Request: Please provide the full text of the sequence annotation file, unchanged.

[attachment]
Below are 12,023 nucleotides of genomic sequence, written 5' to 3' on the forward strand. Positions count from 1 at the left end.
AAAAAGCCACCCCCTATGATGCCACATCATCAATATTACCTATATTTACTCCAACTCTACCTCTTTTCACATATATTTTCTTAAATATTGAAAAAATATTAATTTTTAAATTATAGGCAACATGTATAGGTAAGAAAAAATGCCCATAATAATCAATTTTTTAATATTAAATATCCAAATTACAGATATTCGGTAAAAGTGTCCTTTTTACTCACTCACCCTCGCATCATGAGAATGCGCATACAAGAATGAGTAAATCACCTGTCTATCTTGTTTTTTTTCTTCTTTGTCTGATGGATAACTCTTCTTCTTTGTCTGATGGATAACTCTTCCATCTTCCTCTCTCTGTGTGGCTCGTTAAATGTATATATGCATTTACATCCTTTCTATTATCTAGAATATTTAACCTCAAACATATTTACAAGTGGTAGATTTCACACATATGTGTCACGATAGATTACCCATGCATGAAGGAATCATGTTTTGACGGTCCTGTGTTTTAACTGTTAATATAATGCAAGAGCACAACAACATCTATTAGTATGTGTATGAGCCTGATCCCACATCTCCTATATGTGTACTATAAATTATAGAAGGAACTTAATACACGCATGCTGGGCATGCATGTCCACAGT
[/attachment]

Below are 12,023 nucleotides of genomic sequence, written 5' to 3' on the forward strand. Positions count from 1 at the left end.
AAAAAGCCACCCCCTATGATGCCACATCATCAATATTACCTATATTTACTCCAACTCTACCTCTTTTCACATATATTTTCTTAAATATTGAAAAAATATTAATTTTTAAATTATAGGCAACATGTATAGGTAAGAAAAAATGCCCATAATAATCAATTTTTTAATATTAAATATCCAAATTACAGATATTCGGTAAAAGTGTCCTTTTTACTCACTCACCCTCGCATCATGAGAATGCGCATACAAGAATGAGTAAATCACCTGTCTATCTTGTTTTTTTTCTTCTTTGTCTGATGGATAACTCTTCTTCTTTGTCTGATGGATAACTCTTCCATCTTCCTCTCTCTGTGTGGCTCGTTAAATGTATATATGCATTTACATCCTTTCTATTATCTAGAATATTTAACCTCAAACATATTTACAAGTGGTAGATTTCACACATATGTGTCACGATAGATTACCCATGCATGAAGGAATCATGTTTTGACGGTCCTGTGTTTTAACTGTTAATATAATGCAAGAGCACAACAACATCTATTAGTATGTGTATGAGCCTGATCCCACATCTCCTATATGTGTACTATAAATTATAGAAGGAACTTAATACACGCATGCTGGGCATGCATGTCCACAGT